Defective technical document localization can have a ‘butterfly effect’, with disastrous – and even potentially fatal – consequences.

The grave consequences of inaccurate document translation is demonstrated by an incident that occurred in Dusseldorf, Germany in 1996. Jody Byrne writes in Caveat Translator: Understanding the Legal Consequences of Errors in Professional Translation published in The Journal of Specialised Translation  that users of a bread-making machine were placed at serious risk when the machines began emitting toxic fumes. Due to a single discrepancy in the translation, the word dampf (steam) was replaced with the word with rauch (smoke). This meant that the manual read that users shouldn’t be alarmed if ‘smoke’ was released during operation. In a classic case of Murphy’s Law, the machines were faulty, causing them to overheat and release clouds of smoke. Seeing as though the instructions deemed this as perfectly normal, the operators only realized that something was amiss once noxious gasses had filled the room. The manufacturer was made to pay compensation to those affected and recalled the product. Fortunately, neither they nor the translator were sued for negligence, even though there was enough evidence to deem them both as negligent. The article goes on to say that the translation in question: “…breached various EU directives and national product liability laws and consequently the product could have lost its CE certification and the product would have had to be recalled.”

A Puerto Rican gas explosion is a tragic example of the dire consequences of defective document localization.

This harrowing incident saw an office building explode, killing 33 people and injuring more than 80 people, Byrne writes. The cause of the explosion was a gas leak that remained undetected, despite numerous inspections by the San Juan Gas company (SJGC). As it turns out SJGC workers had not received adequate training by the company’s owners (the infamous and now defunct Enron). It also emerged that the training program relied heavily on training manuals and documents, but did not test employees to ensure that they had fully understood the material. As it turns out, the original training manuals were in English, which suggests that defective translations were to blame. The final incident report “refers on a number of occasions to language and communication problems and recommends that training and materials be provided by trainers who are native speakers of Spanish to ensure that “critical technical information is not lost in the translation process””, writes Byrne.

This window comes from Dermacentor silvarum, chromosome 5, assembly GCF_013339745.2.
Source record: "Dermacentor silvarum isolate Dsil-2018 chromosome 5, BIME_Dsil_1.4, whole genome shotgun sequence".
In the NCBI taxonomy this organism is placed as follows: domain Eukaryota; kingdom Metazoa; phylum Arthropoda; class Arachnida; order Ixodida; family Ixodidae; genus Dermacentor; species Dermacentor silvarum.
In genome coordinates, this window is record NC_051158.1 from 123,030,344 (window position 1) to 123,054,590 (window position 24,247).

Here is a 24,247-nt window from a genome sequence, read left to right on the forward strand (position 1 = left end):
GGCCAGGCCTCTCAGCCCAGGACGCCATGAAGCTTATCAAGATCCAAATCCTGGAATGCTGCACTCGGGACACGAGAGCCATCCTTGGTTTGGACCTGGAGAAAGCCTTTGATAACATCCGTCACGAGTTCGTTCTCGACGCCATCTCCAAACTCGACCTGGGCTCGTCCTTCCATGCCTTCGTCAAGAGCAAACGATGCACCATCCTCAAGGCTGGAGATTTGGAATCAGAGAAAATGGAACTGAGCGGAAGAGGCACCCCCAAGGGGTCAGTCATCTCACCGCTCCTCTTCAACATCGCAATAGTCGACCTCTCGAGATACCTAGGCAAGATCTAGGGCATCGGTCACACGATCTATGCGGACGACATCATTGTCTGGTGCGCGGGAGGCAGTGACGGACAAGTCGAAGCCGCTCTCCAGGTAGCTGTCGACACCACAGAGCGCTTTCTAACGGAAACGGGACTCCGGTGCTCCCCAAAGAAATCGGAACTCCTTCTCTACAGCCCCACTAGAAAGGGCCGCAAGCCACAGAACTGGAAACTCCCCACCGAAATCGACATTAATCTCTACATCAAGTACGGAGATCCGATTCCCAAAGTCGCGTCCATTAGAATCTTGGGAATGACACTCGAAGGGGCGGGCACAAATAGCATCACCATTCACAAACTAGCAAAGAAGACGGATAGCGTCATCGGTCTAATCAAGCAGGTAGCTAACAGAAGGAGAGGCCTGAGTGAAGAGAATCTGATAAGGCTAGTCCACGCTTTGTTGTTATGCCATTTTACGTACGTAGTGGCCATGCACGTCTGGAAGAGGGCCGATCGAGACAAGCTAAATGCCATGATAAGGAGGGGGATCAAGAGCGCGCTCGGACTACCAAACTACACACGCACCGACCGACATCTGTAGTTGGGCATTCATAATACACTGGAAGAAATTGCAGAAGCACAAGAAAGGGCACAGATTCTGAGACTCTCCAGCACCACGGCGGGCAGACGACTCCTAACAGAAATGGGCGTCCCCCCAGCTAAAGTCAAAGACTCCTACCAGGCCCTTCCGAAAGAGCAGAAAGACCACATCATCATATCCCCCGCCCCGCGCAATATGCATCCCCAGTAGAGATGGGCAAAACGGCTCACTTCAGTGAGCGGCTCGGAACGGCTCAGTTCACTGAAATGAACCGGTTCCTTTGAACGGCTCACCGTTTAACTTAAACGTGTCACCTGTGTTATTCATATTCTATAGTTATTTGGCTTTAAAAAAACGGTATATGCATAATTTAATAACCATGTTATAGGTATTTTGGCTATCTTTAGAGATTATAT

While the legal ramifications of defective document localization are dependent on the country at hand, one thing is clear: both the translation service and client can be held responsible.

What does this mean for you? In order to protect your own assets (and reputation), you need to make sure that you’re using a reputable translations service that is well-versed in localizing documents for the industry and audience at hand. The above examples of inferior document localization and translation reinforce the gravity of the issue as well as just how crucial it is to make sure your document localization is performed by a quality LSP (localization service provider).

Rubric supplies leading global brands with quality document localization that enables them to rest easy. Contact us today to find out more about our superior document translation solutions.

Image Credit: www.westervin.com

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Why this social experiment proves cultural sensitivity is everything.

Why this social experiment proves cultural sensitivity is everything.

If you consumed some form of digital media in the past month, chances are you’ll be familiar with a social experiment dubbed “Perceptions of Perfection: Part ii”. The initiative, rolled out by UK based online pharmacy Superdrug Online Doctors saw graphic designers from all corners of the globe retouch the same image in line with their culture’s image of the ‘perfect man’. Once all the images were sent back, the project’s founders were left with nineteen versions that were all vastly different from the original, as well as from each other.